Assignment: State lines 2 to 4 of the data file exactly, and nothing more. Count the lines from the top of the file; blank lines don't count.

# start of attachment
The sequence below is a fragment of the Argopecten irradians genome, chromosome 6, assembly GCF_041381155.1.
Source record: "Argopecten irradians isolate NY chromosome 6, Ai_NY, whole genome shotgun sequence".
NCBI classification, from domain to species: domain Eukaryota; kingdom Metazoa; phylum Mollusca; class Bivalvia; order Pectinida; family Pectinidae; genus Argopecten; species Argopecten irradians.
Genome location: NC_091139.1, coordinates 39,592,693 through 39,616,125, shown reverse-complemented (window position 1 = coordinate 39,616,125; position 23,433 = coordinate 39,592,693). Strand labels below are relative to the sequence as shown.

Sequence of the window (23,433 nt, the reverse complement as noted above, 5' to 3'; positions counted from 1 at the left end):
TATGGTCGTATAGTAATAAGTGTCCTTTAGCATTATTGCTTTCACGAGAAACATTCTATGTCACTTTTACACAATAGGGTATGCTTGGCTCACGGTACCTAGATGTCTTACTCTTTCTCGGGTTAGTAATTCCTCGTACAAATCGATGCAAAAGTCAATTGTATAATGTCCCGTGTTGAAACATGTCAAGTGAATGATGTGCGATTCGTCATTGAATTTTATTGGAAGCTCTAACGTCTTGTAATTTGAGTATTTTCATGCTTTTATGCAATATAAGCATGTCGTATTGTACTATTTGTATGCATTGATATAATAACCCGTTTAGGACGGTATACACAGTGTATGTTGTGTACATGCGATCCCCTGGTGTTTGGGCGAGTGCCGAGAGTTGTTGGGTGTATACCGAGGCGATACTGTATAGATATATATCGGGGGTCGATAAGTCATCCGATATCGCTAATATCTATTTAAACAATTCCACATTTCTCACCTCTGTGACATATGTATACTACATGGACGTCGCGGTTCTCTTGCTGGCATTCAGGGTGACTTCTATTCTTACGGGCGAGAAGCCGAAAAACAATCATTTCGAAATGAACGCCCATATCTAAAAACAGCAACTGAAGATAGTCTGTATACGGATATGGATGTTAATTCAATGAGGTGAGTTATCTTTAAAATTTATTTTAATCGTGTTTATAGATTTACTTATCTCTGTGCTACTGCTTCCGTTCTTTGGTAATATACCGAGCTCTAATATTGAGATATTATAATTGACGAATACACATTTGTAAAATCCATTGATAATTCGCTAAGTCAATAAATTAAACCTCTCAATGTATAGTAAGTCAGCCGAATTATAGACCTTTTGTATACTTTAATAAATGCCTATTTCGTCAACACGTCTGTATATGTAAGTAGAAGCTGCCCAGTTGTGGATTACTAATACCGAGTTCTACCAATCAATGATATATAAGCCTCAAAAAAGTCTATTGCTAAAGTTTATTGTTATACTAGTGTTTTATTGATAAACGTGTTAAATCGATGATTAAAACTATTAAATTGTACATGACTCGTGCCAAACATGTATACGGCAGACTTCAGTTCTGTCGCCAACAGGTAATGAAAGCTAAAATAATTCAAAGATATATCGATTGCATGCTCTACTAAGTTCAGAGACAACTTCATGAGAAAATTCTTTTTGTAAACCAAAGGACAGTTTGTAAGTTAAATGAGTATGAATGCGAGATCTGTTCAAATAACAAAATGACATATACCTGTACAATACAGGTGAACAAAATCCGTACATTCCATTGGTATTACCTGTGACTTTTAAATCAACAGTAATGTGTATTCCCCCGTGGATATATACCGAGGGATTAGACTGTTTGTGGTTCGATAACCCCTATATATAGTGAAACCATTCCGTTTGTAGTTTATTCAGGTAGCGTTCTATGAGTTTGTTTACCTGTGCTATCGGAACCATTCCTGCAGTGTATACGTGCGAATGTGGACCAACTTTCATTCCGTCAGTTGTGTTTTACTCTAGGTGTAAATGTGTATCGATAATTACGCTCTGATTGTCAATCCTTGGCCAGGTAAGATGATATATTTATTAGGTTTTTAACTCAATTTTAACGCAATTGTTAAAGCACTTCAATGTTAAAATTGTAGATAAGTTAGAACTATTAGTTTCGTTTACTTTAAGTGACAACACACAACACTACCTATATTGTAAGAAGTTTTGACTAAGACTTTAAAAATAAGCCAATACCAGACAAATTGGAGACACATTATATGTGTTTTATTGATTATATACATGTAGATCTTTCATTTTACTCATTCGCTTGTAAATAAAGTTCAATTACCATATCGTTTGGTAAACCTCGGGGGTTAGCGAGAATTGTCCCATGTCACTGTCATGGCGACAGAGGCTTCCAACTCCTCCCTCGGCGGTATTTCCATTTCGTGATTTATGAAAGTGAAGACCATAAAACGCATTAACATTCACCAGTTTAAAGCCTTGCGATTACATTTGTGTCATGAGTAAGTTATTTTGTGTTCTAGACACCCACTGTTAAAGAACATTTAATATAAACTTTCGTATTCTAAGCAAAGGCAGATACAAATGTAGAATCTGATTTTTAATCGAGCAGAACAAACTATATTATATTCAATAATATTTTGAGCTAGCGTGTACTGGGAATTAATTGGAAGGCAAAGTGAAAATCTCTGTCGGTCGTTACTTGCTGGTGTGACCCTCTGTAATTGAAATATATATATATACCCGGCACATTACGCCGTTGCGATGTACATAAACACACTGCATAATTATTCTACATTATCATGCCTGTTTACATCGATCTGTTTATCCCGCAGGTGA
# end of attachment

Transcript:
Source record: "Argopecten irradians isolate NY chromosome 6, Ai_NY, whole genome shotgun sequence".
NCBI classification, from domain to species: domain Eukaryota; kingdom Metazoa; phylum Mollusca; class Bivalvia; order Pectinida; family Pectinidae; genus Argopecten; species Argopecten irradians.
Genome location: NC_091139.1, coordinates 39,592,693 through 39,616,125, shown reverse-complemented (window position 1 = coordinate 39,616,125; position 23,433 = coordinate 39,592,693). Strand labels below are relative to the sequence as shown.